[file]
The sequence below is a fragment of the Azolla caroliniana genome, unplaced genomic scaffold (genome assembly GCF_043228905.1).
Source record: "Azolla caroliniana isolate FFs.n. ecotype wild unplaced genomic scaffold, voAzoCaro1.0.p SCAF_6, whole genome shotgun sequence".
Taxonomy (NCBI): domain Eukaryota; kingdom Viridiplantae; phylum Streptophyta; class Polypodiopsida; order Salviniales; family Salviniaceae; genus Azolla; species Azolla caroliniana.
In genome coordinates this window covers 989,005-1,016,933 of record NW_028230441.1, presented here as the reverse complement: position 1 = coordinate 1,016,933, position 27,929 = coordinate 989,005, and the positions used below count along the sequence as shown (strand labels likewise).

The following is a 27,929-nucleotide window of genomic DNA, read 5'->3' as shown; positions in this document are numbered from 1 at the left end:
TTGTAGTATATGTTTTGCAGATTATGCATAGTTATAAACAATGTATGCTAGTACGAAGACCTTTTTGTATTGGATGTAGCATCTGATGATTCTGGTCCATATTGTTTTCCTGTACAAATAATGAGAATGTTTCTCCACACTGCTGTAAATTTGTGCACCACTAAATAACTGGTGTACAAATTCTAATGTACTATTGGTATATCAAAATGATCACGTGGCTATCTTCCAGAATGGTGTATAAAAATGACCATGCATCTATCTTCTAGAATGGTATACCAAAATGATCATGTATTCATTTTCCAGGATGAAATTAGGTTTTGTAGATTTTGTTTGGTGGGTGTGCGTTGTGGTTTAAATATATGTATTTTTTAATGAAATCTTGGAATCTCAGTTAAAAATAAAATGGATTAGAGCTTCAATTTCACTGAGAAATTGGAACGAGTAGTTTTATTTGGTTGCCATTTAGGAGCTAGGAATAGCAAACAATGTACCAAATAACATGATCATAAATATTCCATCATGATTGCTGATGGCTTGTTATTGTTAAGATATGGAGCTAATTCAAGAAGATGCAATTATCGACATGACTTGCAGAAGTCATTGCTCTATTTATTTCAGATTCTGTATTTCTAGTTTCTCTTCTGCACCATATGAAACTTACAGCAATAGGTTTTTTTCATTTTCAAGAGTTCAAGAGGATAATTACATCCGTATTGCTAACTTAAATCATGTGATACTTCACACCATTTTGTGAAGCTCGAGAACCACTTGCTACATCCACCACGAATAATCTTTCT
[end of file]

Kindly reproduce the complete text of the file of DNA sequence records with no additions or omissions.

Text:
The sequence below is a fragment of the Azolla caroliniana genome, unplaced genomic scaffold (genome assembly GCF_043228905.1).
Source record: "Azolla caroliniana isolate FFs.n. ecotype wild unplaced genomic scaffold, voAzoCaro1.0.p SCAF_6, whole genome shotgun sequence".
Taxonomy (NCBI): domain Eukaryota; kingdom Viridiplantae; phylum Streptophyta; class Polypodiopsida; order Salviniales; family Salviniaceae; genus Azolla; species Azolla caroliniana.
In genome coordinates this window covers 989,005-1,016,933 of record NW_028230441.1, presented here as the reverse complement: position 1 = coordinate 1,016,933, position 27,929 = coordinate 989,005, and the positions used below count along the sequence as shown (strand labels likewise).

The following is a 27,929-nucleotide window of genomic DNA, read 5'->3' as shown; positions in this document are numbered from 1 at the left end:
TTGTAGTATATGTTTTGCAGATTATGCATAGTTATAAACAATGTATGCTAGTACGAAGACCTTTTTGTATTGGATGTAGCATCTGATGATTCTGGTCCATATTGTTTTCCTGTACAAATAATGAGAATGTTTCTCCACACTGCTGTAAATTTGTGCACCACTAAATAACTGGTGTACAAATTCTAATGTACTATTGGTATATCAAAATGATCACGTGGCTATCTTCCAGAATGGTGTATAAAAATGACCATGCATCTATCTTCTAGAATGGTATACCAAAATGATCATGTATTCATTTTCCAGGATGAAATTAGGTTTTGTAGATTTTGTTTGGTGGGTGTGCGTTGTGGTTTAAATATATGTATTTTTTAATGAAATCTTGGAATCTCAGTTAAAAATAAAATGGATTAGAGCTTCAATTTCACTGAGAAATTGGAACGAGTAGTTTTATTTGGTTGCCATTTAGGAGCTAGGAATAGCAAACAATGTACCAAATAACATGATCATAAATATTCCATCATGATTGCTGATGGCTTGTTATTGTTAAGATATGGAGCTAATTCAAGAAGATGCAATTATCGACATGACTTGCAGAAGTCATTGCTCTATTTATTTCAGATTCTGTATTTCTAGTTTCTCTTCTGCACCATATGAAACTTACAGCAATAGGTTTTTTTCATTTTCAAGAGTTCAAGAGGATAATTACATCCGTATTGCTAACTTAAATCATGTGATACTTCACACCATTTTGTGAAGCTCGAGAACCACTTGCTACATCCACCACGAATAATCTTTCT